I’m working on an elixir application that processes json files(contain transactions) from an upstream server. The average file size is 10mb. The upstream server will generate the file(s) and push it to my server. I need to parse the json file and generate alerts where applicable based on threshold configuration. A lot of files will be generated by the upstream server and I’m expecting to process about 10GB in total everyday. I don’t have control over the rate at which the files are generated and pushed by the upstream server.
What will be the most efficient solution for the above. (I’ve heard of FLOW/BROADWAY/GENSTAGE - which one will be ideal)
Is there any filesystem monitoring api that can monitor the filesystem and notify my application once a new file is pushed by the upstream server.
What are some of the gotchas I should be aware of, especially if I want to persist the file content to a database(Postgresql)
@kodepett I have working in a bit similar case. I was doing a migration from old JSON BigData (thousands of small files) to PostgreSQL database. Therefore I did not need to make it fastest ever, but of course it should not run for hours. For that case simply Flow was enough.
From what you said you should have about 1000 files per day which is not that big number. If you will make parsing each file enough fast then number of files should not be a problem for you.
I’m sure about only one thing: there is nothing ideal . It may depend on your logic. Look that simply putting JSON to jsonb column without even parsing JSON to Elixir structs is way different comparing to a big process of parsing and processing data. If working with single file will be really short then maybe you do not even need to think about putting an extra dependency you don’t know about just for this case. However typically the whole process is longer than just reading file and it may be worth to think about splitting job into few stages. For this case I would recommend Broadway.
You may also be interested in Flow by Plataformatec. Both Broadway and Flow are built on top of GenStage. Flow is a more general abstraction than Broadway that focuses on data as a whole, providing features like aggregation, joins, windows, etc. Broadway focuses on events and on operational features, such as metrics, automatic acknowledgements, failure handling, and so on.
Yes, it is. Even phoenix_live_reload is using it, so it may be worth to check it’s source. The library is called file_system. For this please make sure that your backend is prepared as in some cases it’s a must have.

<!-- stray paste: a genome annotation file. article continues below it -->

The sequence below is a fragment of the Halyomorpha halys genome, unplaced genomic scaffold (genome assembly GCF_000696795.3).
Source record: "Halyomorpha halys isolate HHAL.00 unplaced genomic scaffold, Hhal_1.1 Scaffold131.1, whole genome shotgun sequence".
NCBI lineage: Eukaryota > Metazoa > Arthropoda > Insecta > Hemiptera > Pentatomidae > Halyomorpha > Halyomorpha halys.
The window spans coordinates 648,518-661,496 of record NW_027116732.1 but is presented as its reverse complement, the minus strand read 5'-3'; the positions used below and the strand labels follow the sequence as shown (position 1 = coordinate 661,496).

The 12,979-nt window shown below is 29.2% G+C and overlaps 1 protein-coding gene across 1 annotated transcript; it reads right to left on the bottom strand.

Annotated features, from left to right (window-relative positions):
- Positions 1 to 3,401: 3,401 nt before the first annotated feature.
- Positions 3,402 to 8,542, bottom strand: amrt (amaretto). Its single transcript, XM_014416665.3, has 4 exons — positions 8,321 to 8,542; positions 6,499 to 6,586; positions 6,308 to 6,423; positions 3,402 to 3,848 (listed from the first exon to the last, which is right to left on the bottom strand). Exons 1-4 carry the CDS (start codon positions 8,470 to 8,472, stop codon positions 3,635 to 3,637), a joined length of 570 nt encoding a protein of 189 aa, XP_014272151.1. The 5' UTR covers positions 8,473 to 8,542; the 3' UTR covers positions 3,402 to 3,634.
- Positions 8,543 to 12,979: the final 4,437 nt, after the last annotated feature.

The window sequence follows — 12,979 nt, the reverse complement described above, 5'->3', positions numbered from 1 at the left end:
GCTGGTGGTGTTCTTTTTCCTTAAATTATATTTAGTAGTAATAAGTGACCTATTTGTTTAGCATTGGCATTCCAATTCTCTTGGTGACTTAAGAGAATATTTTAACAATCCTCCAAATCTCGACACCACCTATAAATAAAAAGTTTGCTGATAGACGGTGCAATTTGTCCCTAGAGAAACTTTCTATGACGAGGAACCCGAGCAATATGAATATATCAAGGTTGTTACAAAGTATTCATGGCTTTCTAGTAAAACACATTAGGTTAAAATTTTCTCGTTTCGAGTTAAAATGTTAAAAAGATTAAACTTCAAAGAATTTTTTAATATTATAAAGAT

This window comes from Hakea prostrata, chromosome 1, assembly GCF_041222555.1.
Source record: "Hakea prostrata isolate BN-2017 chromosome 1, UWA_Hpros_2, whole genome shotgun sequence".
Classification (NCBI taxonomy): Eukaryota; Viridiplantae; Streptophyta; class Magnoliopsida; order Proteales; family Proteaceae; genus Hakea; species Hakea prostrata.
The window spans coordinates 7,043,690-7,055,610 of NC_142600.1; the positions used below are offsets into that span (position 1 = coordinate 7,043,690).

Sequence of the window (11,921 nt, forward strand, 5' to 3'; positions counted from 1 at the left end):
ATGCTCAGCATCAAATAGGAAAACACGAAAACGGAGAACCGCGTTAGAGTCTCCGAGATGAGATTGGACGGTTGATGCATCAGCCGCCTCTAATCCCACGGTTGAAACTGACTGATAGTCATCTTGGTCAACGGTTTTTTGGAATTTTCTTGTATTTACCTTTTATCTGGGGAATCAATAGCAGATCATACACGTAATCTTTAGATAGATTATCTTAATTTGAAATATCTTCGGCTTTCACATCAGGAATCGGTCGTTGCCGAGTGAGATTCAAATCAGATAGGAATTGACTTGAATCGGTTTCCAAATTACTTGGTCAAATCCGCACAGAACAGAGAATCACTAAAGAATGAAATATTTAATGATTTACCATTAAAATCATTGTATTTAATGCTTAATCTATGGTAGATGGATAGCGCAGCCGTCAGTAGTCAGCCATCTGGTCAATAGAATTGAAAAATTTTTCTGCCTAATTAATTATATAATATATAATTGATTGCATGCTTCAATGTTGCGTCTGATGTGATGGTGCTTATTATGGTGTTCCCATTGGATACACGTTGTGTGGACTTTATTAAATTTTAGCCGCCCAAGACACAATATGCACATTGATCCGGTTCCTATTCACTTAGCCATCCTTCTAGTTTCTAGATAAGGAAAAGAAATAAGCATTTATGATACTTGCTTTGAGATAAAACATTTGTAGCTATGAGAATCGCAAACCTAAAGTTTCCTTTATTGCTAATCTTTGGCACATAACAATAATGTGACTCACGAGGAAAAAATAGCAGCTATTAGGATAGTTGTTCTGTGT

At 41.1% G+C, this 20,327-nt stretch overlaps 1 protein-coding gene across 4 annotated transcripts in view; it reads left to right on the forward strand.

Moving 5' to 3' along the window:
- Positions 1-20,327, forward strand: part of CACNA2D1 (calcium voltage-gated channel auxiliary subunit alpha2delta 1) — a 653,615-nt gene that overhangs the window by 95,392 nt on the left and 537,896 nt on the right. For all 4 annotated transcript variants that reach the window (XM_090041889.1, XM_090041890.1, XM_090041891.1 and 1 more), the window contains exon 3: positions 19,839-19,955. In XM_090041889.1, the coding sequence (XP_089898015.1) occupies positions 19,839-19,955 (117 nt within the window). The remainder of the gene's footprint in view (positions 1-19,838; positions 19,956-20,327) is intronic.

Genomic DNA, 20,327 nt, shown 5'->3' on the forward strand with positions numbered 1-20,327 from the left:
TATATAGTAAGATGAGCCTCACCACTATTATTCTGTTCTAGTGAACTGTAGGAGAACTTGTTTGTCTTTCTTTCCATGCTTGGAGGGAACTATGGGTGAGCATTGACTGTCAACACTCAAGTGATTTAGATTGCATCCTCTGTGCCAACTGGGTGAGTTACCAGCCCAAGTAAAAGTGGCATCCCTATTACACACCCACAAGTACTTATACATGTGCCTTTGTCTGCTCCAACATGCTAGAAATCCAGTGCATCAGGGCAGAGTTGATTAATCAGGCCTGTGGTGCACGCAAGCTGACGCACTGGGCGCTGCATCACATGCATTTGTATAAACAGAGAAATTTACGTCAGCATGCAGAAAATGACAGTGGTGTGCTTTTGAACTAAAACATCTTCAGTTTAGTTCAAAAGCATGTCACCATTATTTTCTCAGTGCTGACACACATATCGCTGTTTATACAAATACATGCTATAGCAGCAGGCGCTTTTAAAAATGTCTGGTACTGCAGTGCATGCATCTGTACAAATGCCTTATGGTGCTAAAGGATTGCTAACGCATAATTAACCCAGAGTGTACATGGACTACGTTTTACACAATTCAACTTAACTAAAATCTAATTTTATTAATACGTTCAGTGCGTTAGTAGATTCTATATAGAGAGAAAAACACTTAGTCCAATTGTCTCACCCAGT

There are lots of gotchas. From basic Elixir up to specific to your use case.
First of all for a well known gotchas in Elixir you may read this forum topic:
When working in file you are doing few operations (especially with a big number of files) then it’s worth to use different File.open or sometimes also File.stream. Therefore in some cases Jaxon may be interesting for you:
Finally you should be aware of typical overusing some features of Elixir like GenServer as there are not good for every use case:
@Eiji, thanks for a comprehensive response. I’ve gone through the gotchas, I did encountered most of them when I started the elixir journey. I will take a look at Jaxon due to it support for streaming and partial parsing. I’m not sure on how to use File.stream when parsing a json file since I need the entire content to generate a json object, I was thinking of using File.read as this will read the entire file into memory - any suggestion on that is most welcomed. I will spend time to look at genstage, flow and broadway to know which will be ideal(there is nothing ideal ). Thanks.
Jaxon has support for file stream. See a readme file:
I’m not sure if loading whole file into memory is good idea. You need to ask yourself what would happen if you would get all files at once and load all of them into memory. Remember that data processing requires some memory too. Of course if there is no processing and you want just parse, cast and save data to database then there is not much to do, but if you would save it into multiple database records then consider streaming option.
I agree with you, loading the entire file into memory is not a good idea especially since I don’t control the rate at which the upstream server generate and send the files. I will peruse the Jaxon docs. I will let you know how the implementation goes and revert with any question. Thanks for you guidance.
If the average file size is 10mb I think you’d probably be okay reading the whole file into memory and parsing it all at once. But you should definitely do some benchmarking on your own to see what works well for your use-case.